China isn’t just the world’s second-largest economy; owing to its status as the world’s largest country, China’s healthcare is predictably massive.
It’s also ripe with opportunity for investors due to a vibrant research and development setting, a rising biotechnology segment, and an aging population, among other factors. However, China needs to catch up to markets such as the U.S. when it comes to digitization of healthcare. It’s moving in that direction, expanding opportunities for investors in the process.
“We believe technology is beginning to address China’s overburdened healthcare system with AI-assisted clinical support systems and self-service clinics, among other solutions. As a motivated government accelerates the pace of policy reform, companies like PingAn Health, Alibaba Health, and JD Health appear to be in the right positions to eliminate much of the friction associated with traditional healthcare,” writes ARK Invest analyst Yulong Cui in a recent report.
As has been the case in the U.S., China’s healthcare system is rife with inefficiencies, which weigh on physicians’ ability to provide the best care. Increasing digitization can help with that scenario, potentially easing healthcare professionals’ burdens while improving patient outcomes.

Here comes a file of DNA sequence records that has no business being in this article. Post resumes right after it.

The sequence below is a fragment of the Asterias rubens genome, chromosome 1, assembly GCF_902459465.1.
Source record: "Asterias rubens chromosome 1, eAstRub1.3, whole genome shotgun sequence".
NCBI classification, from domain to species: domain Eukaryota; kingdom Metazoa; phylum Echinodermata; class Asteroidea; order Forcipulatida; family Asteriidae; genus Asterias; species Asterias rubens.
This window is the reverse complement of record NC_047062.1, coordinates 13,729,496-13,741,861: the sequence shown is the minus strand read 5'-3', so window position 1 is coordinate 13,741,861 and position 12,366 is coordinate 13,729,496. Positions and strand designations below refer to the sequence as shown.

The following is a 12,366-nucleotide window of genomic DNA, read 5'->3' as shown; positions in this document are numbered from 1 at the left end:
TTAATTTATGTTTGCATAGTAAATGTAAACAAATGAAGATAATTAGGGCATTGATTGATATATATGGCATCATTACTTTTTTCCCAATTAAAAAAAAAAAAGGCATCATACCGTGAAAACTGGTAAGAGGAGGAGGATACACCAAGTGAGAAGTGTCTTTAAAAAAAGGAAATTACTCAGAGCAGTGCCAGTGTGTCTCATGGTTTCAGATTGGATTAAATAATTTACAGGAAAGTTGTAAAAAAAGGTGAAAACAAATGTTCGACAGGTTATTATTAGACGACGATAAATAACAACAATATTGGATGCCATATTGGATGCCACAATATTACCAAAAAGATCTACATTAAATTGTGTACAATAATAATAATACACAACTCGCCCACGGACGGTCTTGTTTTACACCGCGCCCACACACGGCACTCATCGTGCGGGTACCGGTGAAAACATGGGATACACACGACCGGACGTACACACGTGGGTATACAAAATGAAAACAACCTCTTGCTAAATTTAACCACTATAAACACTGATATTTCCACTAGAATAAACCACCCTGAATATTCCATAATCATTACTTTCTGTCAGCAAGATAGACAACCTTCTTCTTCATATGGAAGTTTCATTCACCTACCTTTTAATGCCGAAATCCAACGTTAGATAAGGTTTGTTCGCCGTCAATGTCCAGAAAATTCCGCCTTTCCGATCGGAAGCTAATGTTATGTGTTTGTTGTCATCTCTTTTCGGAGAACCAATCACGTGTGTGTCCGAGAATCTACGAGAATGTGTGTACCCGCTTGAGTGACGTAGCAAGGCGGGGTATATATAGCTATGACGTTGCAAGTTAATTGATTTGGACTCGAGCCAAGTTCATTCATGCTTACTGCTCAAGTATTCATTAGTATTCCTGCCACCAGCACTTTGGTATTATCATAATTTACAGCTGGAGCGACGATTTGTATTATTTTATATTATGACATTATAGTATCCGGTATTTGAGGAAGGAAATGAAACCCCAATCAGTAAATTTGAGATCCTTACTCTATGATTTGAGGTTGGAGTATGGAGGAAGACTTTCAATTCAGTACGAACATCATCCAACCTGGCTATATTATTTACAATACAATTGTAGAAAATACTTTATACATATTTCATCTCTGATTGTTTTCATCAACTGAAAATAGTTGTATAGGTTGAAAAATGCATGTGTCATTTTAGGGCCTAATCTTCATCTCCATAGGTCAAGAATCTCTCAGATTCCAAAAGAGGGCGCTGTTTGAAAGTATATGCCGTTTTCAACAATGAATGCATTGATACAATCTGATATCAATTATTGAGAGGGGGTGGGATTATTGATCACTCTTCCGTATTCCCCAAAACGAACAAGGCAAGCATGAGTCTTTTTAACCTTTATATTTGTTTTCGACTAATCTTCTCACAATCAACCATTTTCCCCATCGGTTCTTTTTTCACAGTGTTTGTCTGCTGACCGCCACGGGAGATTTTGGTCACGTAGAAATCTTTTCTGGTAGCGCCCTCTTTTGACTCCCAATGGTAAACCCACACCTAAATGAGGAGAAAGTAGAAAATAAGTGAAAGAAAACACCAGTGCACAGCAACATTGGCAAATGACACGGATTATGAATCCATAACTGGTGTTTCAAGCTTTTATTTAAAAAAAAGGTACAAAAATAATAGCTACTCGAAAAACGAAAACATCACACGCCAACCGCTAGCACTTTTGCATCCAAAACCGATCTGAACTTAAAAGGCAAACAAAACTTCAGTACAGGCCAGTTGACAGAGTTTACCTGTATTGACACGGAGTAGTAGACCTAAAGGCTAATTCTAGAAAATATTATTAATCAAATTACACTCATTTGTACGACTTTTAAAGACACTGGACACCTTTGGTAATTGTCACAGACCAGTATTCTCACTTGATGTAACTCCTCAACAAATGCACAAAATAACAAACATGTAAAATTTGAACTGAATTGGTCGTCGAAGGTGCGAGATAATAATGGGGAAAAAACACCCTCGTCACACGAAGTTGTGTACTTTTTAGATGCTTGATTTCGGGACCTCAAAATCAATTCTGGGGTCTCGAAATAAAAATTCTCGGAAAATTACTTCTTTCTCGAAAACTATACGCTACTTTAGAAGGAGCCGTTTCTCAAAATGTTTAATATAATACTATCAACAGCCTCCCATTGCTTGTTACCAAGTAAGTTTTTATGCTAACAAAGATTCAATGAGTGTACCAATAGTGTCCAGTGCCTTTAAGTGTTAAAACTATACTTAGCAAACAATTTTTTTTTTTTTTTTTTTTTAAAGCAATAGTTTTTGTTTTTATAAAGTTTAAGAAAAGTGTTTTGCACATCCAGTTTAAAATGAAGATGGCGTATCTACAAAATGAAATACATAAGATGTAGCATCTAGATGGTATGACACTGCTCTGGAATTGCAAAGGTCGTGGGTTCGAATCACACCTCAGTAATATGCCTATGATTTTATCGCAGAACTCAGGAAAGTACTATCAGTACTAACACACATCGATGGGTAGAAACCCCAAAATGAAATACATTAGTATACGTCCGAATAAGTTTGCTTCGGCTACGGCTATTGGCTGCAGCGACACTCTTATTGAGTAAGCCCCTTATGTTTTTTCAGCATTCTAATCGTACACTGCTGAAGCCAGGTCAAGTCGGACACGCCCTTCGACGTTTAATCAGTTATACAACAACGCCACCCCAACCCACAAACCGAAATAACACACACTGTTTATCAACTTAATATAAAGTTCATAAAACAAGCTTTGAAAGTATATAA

“We believe the lack of triage in China today has led to the misallocation of resources. Top Tier III hospitals account for less than 10% of ~30,000 hospitals in China but account for more than 50% of total hospital visits,” adds Cui. “Patients could wait for hours, if not days, to receive care from the country’s most seasoned and reputable physicians.”
Another similarity with the U.S., and one investors are already familiar with, is that China is ripe for expansion of telemedicine, particularly given the country’s large rural population. While telemedicine is often viewed as a result of the coronavirus pandemic, the fact is that the industry was booming prior to the crisis. Analysts expect that will remain the case after the virus is ultimately defeated. Data support the notion that adoption of telemedicine increased in China as a result of the pandemic, but it’s likely to be a sticky theme there.
“Properly executed, not only could online consultations provide patients with much better experiences but they also could lower the physical load on doctors and facilitate the coordination of better care,” says ARK’s Cui.
China’s efforts to modernize healthcare are relevant to investors for other reasons, including the intersection of other disruptive technologies, such as artificial intelligence, and the possible role for e-commerce providers on the logistical side of the equation.
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